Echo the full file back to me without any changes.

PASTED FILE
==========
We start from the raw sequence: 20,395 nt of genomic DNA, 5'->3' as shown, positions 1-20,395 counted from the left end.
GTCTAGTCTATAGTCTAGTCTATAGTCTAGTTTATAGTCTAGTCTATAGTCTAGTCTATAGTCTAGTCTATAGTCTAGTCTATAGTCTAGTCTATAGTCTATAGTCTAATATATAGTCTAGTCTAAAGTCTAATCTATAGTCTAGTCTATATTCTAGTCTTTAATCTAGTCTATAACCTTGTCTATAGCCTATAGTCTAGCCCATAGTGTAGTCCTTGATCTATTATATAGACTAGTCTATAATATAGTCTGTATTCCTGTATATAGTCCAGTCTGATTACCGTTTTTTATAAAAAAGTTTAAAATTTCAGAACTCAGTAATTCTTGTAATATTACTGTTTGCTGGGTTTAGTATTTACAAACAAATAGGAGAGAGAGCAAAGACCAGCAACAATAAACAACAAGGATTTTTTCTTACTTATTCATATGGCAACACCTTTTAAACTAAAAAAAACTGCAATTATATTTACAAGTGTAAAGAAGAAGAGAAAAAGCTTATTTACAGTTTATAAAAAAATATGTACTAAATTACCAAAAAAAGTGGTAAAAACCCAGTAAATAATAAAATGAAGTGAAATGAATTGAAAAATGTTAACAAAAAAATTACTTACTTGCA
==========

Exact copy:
We start from the raw sequence: 20,395 nt of genomic DNA, 5'->3' as shown, positions 1-20,395 counted from the left end.
GTCTAGTCTATAGTCTAGTCTATAGTCTAGTTTATAGTCTAGTCTATAGTCTAGTCTATAGTCTAGTCTATAGTCTAGTCTATAGTCTAGTCTATAGTCTATAGTCTAATATATAGTCTAGTCTAAAGTCTAATCTATAGTCTAGTCTATATTCTAGTCTTTAATCTAGTCTATAACCTTGTCTATAGCCTATAGTCTAGCCCATAGTGTAGTCCTTGATCTATTATATAGACTAGTCTATAATATAGTCTGTATTCCTGTATATAGTCCAGTCTGATTACCGTTTTTTATAAAAAAGTTTAAAATTTCAGAACTCAGTAATTCTTGTAATATTACTGTTTGCTGGGTTTAGTATTTACAAACAAATAGGAGAGAGAGCAAAGACCAGCAACAATAAACAACAAGGATTTTTTCTTACTTATTCATATGGCAACACCTTTTAAACTAAAAAAAACTGCAATTATATTTACAAGTGTAAAGAAGAAGAGAAAAAGCTTATTTACAGTTTATAAAAAAATATGTACTAAATTACCAAAAAAAGTGGTAAAAACCCAGTAAATAATAAAATGAAGTGAAATGAATTGAAAAATGTTAACAAAAAAATTACTTACTTGCA